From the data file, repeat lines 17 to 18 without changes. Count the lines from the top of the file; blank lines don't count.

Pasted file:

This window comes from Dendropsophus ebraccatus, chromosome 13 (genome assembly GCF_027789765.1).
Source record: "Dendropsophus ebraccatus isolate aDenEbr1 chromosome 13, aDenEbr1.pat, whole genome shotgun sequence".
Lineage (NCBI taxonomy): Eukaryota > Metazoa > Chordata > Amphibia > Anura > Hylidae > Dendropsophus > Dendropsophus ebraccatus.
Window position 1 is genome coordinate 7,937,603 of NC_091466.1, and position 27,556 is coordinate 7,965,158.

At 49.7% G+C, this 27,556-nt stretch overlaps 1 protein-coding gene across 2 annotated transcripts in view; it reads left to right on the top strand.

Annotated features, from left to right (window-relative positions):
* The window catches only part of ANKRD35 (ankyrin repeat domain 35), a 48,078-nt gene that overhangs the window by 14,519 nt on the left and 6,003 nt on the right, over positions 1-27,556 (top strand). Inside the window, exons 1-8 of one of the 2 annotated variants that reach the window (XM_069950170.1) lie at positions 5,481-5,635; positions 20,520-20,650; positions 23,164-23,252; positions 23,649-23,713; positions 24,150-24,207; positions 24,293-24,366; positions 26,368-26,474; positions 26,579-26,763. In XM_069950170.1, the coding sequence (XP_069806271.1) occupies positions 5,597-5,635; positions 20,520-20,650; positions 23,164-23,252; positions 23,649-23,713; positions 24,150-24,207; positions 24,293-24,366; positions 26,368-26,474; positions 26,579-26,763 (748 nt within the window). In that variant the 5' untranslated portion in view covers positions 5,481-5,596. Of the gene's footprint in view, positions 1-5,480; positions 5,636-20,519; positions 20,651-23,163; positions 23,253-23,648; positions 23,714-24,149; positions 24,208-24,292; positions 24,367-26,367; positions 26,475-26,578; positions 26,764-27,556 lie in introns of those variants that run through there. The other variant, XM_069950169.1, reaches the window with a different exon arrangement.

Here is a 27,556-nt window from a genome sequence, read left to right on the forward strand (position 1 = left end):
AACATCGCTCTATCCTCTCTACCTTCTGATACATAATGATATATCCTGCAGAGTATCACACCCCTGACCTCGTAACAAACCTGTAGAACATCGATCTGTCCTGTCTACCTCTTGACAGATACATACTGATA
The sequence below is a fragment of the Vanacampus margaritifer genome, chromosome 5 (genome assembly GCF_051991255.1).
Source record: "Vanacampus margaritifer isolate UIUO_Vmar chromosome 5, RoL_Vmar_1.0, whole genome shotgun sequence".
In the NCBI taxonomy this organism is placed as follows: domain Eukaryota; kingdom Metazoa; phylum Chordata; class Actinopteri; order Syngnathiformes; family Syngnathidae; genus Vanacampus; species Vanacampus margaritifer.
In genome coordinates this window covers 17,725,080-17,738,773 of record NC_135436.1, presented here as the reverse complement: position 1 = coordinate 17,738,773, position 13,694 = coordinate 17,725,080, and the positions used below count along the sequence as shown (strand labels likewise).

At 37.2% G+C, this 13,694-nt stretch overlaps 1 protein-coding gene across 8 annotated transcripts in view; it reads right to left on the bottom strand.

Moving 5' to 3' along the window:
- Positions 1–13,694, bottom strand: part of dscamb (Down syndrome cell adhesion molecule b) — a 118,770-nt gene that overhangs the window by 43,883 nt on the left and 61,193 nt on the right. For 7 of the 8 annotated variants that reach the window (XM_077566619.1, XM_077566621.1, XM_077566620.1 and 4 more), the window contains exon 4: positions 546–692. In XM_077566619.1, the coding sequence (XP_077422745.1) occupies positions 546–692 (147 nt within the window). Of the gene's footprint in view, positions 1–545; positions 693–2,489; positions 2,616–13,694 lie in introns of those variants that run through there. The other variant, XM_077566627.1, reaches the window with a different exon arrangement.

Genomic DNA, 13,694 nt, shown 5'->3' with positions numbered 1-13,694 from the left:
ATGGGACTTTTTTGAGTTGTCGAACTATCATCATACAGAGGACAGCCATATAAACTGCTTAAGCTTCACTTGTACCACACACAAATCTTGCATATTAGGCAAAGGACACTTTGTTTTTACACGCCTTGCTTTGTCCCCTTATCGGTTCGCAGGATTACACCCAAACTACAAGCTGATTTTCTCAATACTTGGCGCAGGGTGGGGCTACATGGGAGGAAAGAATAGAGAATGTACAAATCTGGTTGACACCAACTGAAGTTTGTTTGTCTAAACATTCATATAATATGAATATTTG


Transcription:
Genomic DNA, 13,694 nt, shown 5'->3' with positions numbered 1-13,694 from the left:
ATGGGACTTTTTTGAGTTGTCGAACTATCATCATACAGAGGACAGCCATATAAACTGCTTAAGCTTCACTTGTACCACACACAAATCTTGCATATTAGGCAAAGGACACTTTGTTTTTACACGCCTTGCTTTGTCCCCTTATCGGTTCGCAGGATTACACCCAAACTACAAGCTGATTTTCTCAATACTTGGCGCAGGGTGGGGCTACATGGGAGGAAAGAATAGAGAATGTACAAATCTGGTTGACACCAACTGAAGTTTGTTTGTCTAAACATTCATATAATATGAATATTTG